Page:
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PMA Talks Maxing Your Production Music

The Production Music Association (PMA) held its second annual Production Music Conference in early September at the Directors Guild of America headquarters in Los Angeles.

LOS ANGELES, CAThe Production Music Association (PMA) held its second annual Production Music Conference in early September at the Directors Guild of America headquarters in Los Angeles. The PMA, a non-profit organization which advocates for the production music community, with more than 675 members—music publishers, composers and industry professionals—offered a dual-track schedule focusing on creative, financial and legal issues associated with production music.

Kicking off the second annual Production Music Conference were (l-r) PMA executive director Hunter Williams, composer Brian Tyler and journalist Jon Burlingame This year also saw the launch of the PMA’s Mark Awards, recognizing excellence in production music in a range of genres and uses, as well as two special achievement honorees. The awards are named for the late Andy Mark, a music library owner and founding member of the PMA.

Composer, conductor and multi-instrumentalist Brian Tyler was the keynote speaker, in conversation with author and journalist Jon Burlingame. Tyler has more than 70 films to his credit, including blockbusters such as Avengers: Age of Ultron, Iron Man 3, Thor: The Dark World and installments of the Fast & Furious franchise.

There was no one big break, said Tyler, who worked his way up from small indie projects. “The early ones were so micro-budget that I played all the instruments,” he said. Tyler still enjoys playing on his own scores, often contributing keyboards, an assortment of esoteric instruments and especially drums, his first instrument.

Tyler also prefers to conduct his scores. “I know the film so well; I’ve watched every frame of it. A conductor probably saw it only once or twice. You have the ability in the first take to save the take,” he noted.

When asked what business lessons he has learned, Tyler laughed, “Invest in real estate.” He received some criticism in his early days for investing too much back into his craft: “Every dollar that I would get, I would get a piece of music, or upgrade the studio.” But, stressed Tyler, “Make sure that you are up to date, technologically and musically.”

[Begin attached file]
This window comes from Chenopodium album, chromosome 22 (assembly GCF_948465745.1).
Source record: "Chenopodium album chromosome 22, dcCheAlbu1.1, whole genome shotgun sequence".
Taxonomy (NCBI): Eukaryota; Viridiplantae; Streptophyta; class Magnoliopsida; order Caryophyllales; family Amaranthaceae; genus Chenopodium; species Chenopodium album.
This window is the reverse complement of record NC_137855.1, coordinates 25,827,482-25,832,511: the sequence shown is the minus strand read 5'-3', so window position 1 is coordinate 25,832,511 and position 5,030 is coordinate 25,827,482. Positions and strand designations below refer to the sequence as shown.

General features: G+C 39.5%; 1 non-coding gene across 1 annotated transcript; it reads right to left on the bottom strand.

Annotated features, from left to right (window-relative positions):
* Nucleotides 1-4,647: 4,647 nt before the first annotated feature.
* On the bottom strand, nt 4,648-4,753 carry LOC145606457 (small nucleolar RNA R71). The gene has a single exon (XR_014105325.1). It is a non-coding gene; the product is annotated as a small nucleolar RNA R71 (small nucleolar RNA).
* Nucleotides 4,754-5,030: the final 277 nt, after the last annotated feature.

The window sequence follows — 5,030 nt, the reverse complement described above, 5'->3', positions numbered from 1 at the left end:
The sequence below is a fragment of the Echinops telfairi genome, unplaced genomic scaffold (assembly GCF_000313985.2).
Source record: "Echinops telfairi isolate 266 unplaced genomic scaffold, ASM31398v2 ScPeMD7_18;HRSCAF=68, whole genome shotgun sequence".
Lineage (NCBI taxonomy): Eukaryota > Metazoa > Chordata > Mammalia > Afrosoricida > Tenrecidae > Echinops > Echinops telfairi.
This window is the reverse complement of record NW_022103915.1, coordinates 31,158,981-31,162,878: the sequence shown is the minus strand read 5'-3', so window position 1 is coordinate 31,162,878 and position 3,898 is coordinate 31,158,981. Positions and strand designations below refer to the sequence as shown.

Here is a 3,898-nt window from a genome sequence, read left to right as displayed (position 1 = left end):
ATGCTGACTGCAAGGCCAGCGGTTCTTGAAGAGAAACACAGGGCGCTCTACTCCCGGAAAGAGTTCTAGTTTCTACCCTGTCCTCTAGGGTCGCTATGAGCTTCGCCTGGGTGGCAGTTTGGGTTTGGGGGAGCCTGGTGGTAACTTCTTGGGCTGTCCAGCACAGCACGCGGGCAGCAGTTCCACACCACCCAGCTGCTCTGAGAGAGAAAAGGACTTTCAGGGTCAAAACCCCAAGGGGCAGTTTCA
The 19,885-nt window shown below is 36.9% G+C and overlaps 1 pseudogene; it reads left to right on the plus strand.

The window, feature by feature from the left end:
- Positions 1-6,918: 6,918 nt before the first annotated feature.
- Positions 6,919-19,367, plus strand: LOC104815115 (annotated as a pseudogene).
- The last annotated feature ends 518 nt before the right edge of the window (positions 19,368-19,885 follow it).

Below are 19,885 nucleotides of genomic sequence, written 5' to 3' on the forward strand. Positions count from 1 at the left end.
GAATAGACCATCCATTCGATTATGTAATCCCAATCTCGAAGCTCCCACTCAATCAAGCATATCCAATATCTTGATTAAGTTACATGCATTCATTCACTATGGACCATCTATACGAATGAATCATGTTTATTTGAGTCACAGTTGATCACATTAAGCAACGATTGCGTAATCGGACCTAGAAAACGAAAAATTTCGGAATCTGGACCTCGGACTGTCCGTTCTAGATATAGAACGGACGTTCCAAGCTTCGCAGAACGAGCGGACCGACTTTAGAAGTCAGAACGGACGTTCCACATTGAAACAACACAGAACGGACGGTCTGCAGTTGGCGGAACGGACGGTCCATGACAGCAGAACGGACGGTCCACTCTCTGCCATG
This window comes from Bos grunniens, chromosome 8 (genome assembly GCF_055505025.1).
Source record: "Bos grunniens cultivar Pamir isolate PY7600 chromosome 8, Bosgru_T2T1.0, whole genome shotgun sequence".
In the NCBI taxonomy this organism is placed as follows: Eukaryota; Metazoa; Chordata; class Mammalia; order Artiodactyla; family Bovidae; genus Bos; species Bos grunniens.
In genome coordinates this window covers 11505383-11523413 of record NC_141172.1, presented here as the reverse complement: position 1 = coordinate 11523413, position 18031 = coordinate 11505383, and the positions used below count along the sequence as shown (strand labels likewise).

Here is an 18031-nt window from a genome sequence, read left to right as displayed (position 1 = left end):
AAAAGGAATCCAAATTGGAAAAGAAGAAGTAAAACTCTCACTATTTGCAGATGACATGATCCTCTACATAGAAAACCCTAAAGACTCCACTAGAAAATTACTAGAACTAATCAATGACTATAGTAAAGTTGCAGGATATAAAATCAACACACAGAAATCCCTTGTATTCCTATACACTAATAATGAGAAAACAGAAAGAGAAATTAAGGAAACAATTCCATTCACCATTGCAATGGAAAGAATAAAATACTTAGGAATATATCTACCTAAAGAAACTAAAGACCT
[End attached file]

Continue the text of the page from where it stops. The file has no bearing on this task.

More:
During “Follow the Dollar,” a panel on revenue streams on the Business Track, Cassie Lord of 5 Alarm Music observed, “The most important thing in the revenue stream with sync is to hold onto it; so many people are giving it away.”

The way to do that is knowing what to ask, she said, offering an acronym—TTRV, for territory, terms, rights and versions. Where is the piece going to air? For how long? “Ask the questions and you’ll get more money for the usage,” she said.

With the proliferation of internet destinations for production music, moderator Andrew Gross of Konsonant Music asked AdRev’s Noah Becker how to know what to charge for a license. “It’s important to evaluate the subscriber count, overall views on their channel, recent views” on YouTube, Facebook or whatever the platform might be, said Becker. AdRev, which monetizes YouTube placements, uses a similar formula to broadcast, in terms of impressions.

“It’s pretty easy to gauge how much a specific content creator is going to make off of a video containing your content,” Becker said. For YouTube, “Factor about 50 cents to a dollar of revenue for the creator for every 1,000 views of their video. You should quote them a sync fee that’s appropriate.”

There can be a tendency to undervalue the music, he added. “We’ve seen $35 needle drop fees go into videos that generated over $25,000 in revenue. Huge missed opportunities, there.”

Two detection methods can find and help monetize music usage. Fingerprinting by companies such as TuneSat, Soundmouse and Ad-Rev works by delivering to a database master mp3 files with metadata containing instructions—dependent on the monetization methodologies of the providers—in the event of a match being detected. (Shazam uses a similar method, linking consumers with retail outlets.)

Fingerprinting can detect false positives, the panel cautioned, for example, detecting identical samples used in multiple original pieces, requiring post-broadcast detective work to ascertain the rightsholder. Watermarking, typically through Source-Audio, travels with the file, reducing errors.

On the Creative Track, a panel offered tips on writing a music library hit. “A good piece of production music says one thing and says it well,” said composer Jeff Rona. Making it editable is also a big help, he added.

According to Nick Phoenix, “The trend has gone toward stems, where [the client] really wants control over your piece.” There should be at least four or five stems—drums, brass, strings, synths and so on. “They’re cutting music up in ways that maybe you won’t appreciate—but in the end, you appreciate the paycheck,” he laughed.

Phoenix also commented, “Sound quality is very important. You have to make sure your production values are up to a very high standard.”

Production Music Association